Iowa officer resigns after video shows him striking biker

July 23, 2019 GMT

IOWA CITY, Iowa (AP) — A veteran Iowa police officer has resigned in the face of mounting claims of misconduct and a video that showed him striking a motorcyclist during a 2017 traffic stop.

Robert Smith resigned voluntarily Monday night after the Durant City Council met in closed session to consider his employment status. Smith, one of three full-time officers in the town of 1,800 people, had been on administrative leave since last week.

Allegations of excessive force and false testimony against Smith came to the public’s attention after Cedar County Sheriff Warren Wethington banned him and other Durant officers from bringing suspects to his jail in May. The problems date to Smith’s 30-year career as a trooper with the Iowa State Patrol, which allowed him to resign after an internal investigation last year before his hiring in Durant.

Wethington said at the time that he could no longer vouch for the credibility of Durant officers, who were directed to take suspects to jails in other counties. The sheriff said Tuesday that, following Smith’s resignation, he would allow Durant to again use the jail, which is in the county seat of Tipton.

“I think it makes it a more trustworthy environment,” Wethington said. “The video clearly shows that he had no problem with violating people’s civil rights.”

The sheriff said that he would push for Smith to be charged criminally for his actions in the 2017 arrest of a speeding motorcyclist, Bryce Yakish, and to be decertified as an officer by the Iowa Law Enforcement Academy.

Video of the stop shows Smith running from his car with his gun drawn and striking a surrendering Yakish in the helmet with his left hand, knocking Yakish and his bike to the ground. Yakish is heard repeatedly complaining of neck pain.

Smith charged Yakish with eluding law enforcement even though Yakish stopped immediately after Smith activated the lights and siren on his patrol car. That charge, an aggravated misdemeanor, was dropped after a prosecutor concluded it was baseless.

Cedar County initially withheld the video from news outlets and the sheriff on disputed legal grounds but reversed course following protests.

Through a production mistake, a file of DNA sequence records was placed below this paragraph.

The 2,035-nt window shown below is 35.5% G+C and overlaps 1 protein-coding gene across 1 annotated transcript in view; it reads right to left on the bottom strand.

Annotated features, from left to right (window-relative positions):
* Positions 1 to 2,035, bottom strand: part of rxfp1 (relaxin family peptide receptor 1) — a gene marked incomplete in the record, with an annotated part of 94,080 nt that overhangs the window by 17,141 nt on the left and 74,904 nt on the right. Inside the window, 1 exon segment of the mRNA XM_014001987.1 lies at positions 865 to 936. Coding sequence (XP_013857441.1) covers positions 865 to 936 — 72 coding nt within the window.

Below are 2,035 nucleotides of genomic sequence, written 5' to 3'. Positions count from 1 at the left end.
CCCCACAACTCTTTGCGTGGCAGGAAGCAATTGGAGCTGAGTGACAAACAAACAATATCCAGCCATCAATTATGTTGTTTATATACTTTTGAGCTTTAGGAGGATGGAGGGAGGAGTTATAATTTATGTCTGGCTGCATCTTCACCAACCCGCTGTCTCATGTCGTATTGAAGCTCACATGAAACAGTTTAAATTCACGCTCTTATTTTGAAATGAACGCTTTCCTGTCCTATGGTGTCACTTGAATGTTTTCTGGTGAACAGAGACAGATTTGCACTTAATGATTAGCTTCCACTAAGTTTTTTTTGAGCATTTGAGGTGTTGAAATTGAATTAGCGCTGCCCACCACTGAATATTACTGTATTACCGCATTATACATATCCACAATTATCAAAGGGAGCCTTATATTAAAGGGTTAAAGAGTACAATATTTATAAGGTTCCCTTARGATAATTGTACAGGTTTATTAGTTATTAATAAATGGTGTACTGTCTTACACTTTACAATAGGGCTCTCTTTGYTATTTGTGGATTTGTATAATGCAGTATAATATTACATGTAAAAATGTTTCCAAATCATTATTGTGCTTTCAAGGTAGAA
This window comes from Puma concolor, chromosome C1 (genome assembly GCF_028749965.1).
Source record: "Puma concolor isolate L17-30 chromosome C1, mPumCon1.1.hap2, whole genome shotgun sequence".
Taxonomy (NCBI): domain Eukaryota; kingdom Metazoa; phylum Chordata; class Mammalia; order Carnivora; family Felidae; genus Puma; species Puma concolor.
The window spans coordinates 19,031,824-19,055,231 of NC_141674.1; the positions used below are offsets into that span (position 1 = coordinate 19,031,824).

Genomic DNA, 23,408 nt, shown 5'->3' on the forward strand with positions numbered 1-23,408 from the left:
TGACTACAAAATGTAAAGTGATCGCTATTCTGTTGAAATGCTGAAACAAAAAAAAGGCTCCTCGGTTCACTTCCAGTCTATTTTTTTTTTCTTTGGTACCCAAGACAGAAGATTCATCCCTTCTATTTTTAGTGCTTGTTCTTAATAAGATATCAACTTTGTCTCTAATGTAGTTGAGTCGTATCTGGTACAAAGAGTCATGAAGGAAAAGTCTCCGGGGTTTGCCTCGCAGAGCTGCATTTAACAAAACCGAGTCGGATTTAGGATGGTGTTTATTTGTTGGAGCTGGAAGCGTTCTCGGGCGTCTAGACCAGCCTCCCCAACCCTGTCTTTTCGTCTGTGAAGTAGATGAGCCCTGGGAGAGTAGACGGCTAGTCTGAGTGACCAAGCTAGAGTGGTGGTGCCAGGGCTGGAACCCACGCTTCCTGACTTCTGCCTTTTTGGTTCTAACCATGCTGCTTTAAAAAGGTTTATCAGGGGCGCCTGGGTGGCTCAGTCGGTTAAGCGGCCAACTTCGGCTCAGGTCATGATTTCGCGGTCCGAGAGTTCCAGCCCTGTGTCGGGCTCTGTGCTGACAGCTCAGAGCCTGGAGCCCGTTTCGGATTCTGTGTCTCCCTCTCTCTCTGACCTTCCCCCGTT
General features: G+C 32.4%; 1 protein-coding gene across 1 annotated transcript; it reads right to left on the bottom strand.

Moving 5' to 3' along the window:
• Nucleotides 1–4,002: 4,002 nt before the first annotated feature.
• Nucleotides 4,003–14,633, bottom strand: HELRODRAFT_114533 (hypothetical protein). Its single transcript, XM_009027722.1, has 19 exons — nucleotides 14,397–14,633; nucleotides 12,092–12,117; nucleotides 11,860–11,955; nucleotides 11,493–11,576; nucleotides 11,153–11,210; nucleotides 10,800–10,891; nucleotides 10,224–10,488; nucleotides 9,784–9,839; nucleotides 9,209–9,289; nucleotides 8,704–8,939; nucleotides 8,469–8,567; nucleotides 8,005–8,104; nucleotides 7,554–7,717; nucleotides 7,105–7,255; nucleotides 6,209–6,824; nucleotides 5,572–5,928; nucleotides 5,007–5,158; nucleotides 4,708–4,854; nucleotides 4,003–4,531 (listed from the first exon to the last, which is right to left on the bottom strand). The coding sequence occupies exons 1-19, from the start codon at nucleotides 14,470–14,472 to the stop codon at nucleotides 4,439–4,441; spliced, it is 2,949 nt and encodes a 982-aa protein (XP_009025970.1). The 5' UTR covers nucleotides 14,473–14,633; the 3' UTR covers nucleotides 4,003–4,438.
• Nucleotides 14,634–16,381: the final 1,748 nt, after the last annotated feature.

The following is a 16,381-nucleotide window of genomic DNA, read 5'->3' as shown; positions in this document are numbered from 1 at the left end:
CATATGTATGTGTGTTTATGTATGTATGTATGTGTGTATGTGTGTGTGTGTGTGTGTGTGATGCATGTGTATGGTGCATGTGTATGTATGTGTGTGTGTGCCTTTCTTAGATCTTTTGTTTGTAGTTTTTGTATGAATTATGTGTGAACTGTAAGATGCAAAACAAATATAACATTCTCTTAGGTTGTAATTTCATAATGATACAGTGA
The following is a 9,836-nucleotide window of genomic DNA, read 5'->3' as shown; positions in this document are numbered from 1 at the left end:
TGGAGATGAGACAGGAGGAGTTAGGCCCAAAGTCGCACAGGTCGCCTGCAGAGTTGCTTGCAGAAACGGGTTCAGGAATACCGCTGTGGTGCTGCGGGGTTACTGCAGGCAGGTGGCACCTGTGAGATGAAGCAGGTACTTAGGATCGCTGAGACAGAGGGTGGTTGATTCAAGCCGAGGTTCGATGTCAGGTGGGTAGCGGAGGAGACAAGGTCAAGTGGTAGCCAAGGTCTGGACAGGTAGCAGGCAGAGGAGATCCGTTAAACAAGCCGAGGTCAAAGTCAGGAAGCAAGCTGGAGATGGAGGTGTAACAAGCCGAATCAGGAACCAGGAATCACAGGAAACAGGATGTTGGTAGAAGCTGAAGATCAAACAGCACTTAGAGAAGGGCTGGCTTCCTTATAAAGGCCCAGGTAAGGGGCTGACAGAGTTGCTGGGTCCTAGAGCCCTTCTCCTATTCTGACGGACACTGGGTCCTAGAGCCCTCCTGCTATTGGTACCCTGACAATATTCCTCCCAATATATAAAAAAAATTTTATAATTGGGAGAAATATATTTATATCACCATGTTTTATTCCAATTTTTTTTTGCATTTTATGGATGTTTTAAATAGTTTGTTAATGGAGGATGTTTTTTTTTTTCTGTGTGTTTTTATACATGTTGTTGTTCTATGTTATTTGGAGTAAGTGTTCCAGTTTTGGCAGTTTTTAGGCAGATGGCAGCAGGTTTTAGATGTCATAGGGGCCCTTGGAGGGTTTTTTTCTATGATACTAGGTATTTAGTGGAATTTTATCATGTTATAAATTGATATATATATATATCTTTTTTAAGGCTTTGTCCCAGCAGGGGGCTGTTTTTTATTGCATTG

Smith, who did not submit a resignation letter, did not immediately return a message seeking comment Tuesday. His wife, Cedar County Board of Supervisors Chairwoman Dawn Smith, has accused the sheriff of unfairly targeting her husband and Durant officers after the two elected officials feuded about unrelated matters.

The sheriff has said that he took his stand after county prosecutor Jeff Renander decided to continue to pursue cases in which Smith was the complaining witness. Renander’s office routinely gives defendants notice that Smith’s credibility may be called into question due to previous inaccurate testimony. It also allows them to review a sealed court file detailing Smith’s history.

Defense lawyer Eric Tindal alleged in a filing this month that Smith faced more than two dozen internal affairs investigations during his state patrol career and has a reputation for being quick to assert force against female suspects. Tindal represents a woman who was taken to the ground during an arrest by Smith outside a Durant bar last August.

The woman was charged with drug possession when Smith reported finding marijuana in her car’s glove box during a subsequent search.

Adam Blank, the assistant Cedar County attorney, has declined to release video of that arrest while the case is pending. But in a rare move, he asked a judge Tuesday to grant the defense’s motion to bar his office from using the drug evidence found by Smith or Smith’s testimony in the case. Tindal had argued the search of his client’s car was unconstitutional and Smith’s claims weren’t credible.

Smith’s resignation was effective immediately but Durant agreed to continue pay him his hourly rate for any testimony he gives in pending criminal matters. The city has said it was unaware of prior allegations against Smith when he was hired.

Iowa State Patrol spokesman Nathan Ludwig hasn’t responded to questions, or an open records request, about Smith’s conduct as a trooper or his resignation.